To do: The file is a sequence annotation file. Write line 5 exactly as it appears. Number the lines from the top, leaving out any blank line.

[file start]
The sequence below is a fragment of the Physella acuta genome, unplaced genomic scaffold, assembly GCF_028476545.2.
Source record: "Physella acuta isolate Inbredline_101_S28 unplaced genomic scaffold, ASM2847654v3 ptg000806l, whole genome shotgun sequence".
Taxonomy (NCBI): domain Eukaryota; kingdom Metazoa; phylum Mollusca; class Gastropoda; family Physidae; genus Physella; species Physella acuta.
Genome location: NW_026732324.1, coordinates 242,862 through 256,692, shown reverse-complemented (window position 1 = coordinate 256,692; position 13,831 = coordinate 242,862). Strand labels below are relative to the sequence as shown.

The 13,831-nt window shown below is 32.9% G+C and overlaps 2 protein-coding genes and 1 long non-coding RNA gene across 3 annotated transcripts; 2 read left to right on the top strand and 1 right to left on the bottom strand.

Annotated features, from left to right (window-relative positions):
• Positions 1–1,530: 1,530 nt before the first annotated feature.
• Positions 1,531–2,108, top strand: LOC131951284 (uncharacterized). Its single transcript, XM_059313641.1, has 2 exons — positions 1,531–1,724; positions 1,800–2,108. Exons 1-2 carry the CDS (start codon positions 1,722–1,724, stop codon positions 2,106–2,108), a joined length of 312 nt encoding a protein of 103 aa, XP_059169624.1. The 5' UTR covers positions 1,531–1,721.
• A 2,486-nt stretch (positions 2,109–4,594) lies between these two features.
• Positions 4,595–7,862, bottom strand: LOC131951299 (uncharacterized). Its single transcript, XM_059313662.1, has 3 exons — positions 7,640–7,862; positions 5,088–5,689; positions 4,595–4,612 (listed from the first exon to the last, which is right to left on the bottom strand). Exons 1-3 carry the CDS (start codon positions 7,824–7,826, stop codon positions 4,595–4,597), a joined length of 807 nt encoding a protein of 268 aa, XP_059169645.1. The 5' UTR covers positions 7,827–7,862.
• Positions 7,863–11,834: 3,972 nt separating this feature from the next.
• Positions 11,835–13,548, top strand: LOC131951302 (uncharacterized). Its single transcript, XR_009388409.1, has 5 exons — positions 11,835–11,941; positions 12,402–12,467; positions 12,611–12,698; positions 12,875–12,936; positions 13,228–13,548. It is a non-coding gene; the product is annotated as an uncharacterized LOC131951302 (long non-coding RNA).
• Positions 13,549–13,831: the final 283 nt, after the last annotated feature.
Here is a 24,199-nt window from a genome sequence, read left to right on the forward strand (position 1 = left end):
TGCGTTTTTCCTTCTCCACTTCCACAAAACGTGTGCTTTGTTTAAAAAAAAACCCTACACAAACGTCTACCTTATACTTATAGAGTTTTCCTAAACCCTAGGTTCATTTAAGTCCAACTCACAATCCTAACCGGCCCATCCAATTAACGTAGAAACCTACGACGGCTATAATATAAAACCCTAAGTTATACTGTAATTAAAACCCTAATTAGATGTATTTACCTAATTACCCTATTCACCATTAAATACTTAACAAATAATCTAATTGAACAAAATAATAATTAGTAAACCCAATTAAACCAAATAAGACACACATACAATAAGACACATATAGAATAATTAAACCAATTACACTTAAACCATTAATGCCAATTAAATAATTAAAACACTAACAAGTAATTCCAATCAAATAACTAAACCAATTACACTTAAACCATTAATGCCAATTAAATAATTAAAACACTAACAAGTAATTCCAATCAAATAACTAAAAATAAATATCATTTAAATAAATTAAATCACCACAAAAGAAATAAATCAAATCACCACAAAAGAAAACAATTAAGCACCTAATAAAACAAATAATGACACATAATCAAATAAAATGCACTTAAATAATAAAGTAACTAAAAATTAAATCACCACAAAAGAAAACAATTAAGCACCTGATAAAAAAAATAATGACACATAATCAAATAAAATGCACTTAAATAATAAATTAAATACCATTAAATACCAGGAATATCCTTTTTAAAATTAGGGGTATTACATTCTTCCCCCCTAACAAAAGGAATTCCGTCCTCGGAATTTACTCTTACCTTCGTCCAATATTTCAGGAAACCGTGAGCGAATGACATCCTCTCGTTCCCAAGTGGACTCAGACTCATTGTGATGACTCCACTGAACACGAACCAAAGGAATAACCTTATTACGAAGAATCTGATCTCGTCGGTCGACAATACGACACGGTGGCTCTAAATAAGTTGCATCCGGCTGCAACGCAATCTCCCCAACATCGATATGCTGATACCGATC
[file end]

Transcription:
The 13,831-nt window shown below is 32.9% G+C and overlaps 2 protein-coding genes and 1 long non-coding RNA gene across 3 annotated transcripts; 2 read left to right on the top strand and 1 right to left on the bottom strand.